The story begins like a particularly chilling creepypasta, with a young tech consumer sitting at her computer late one night, downloading horror films from Film4 on Demand.
She’s alone in the big, empty, slightly unnerving house she recently inherited from a distant uncle she never knew existed until two weeks ago. Sounds of groaning and settling echo around her; soon she thinks she distinguishes one recognisable sound from the rest of the noise, that of footsteps slowly ascending the rotted stairs. She stills, listening – the footsteps amplify as they draw closer to her room. Paralysed in fright, she can do nothing but stare at the download progress bar, frozen at 76%. ‘Is this number significant?’ she asks herself. ‘Yes, I have it, I saw it when—‘
Her thoughts are interrupted by the creak of the bedroom door opening behind her. The footsteps continue, halting just behind her Reade Mesh Office Chair, which she bought half price from Argos before news of her inheritance came through. The entity behind her, the thing, simply stands there, waiting for she knows not what, breathing his fetid air onto her neck and causing a most unpleasant shiver.
Not one to shy from confrontation – she’d gained much experience in the WWE fan forum flamewars of 2009 – our intrepid young internet-user begins to twist her chair around, counting the seconds before she comes face to face with the nameless horror behind her.
At long last she makes eye contact, and it turns out the creeping horror does have a name: it’s General Keith B. Alexander, Director of the USA’s National Security Agency (NSA).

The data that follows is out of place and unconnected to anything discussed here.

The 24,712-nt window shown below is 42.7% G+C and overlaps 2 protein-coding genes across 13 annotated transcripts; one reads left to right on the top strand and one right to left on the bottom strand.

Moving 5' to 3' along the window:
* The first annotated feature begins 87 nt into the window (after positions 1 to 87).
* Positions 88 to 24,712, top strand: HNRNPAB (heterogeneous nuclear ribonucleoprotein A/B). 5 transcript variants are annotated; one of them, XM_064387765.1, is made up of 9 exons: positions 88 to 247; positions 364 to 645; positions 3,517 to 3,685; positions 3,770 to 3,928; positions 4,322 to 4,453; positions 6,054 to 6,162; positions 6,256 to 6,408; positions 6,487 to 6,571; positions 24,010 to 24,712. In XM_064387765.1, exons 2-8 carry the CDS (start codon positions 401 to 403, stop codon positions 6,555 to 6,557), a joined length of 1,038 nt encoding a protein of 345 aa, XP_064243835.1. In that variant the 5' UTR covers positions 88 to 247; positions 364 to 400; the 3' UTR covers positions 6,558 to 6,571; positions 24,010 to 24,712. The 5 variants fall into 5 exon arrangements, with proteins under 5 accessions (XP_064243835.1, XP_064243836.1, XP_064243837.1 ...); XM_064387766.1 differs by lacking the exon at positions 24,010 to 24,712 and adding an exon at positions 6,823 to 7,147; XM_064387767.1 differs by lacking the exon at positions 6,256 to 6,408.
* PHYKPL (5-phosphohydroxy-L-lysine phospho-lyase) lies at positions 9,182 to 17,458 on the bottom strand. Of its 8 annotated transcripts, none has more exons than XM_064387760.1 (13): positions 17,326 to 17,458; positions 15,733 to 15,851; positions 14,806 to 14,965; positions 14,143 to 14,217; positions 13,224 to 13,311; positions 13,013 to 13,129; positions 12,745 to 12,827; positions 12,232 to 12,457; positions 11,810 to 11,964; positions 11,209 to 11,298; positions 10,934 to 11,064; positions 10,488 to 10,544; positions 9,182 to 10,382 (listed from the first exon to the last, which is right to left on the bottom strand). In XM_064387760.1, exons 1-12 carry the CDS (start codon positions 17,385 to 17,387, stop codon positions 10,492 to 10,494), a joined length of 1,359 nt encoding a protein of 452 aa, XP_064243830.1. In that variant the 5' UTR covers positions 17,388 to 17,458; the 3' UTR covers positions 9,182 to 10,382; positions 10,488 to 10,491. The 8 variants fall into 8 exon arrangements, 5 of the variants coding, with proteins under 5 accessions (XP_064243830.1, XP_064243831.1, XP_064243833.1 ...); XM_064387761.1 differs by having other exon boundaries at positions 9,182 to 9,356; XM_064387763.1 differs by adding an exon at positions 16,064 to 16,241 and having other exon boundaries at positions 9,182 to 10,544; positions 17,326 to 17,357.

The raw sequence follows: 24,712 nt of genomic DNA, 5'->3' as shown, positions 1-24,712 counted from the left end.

Social media sharing has made every individual’s private life that much more public in the past ten years, and tech in general is giving governmental (and non-official) agencies an ease of access into private citizens’ affairs on an unprecedented scale. Privacy in technology is a hot topic at the moment, and for good reason. Not only are technological advances themselves raising issues of right to privacy – such as taking and/or posting pictures and videos online without consent, smartphone photo apps and Google Glass image capture functions – but the use of those technologies is being perverted into a worldwide surveillance network, a virtual playground for agencies whose sole business is gathering information.
Let this post serve as a reminder of the perils technology brings into our lives along with its comforts. Always look behind you when using social technology – you can never really know who’s watching.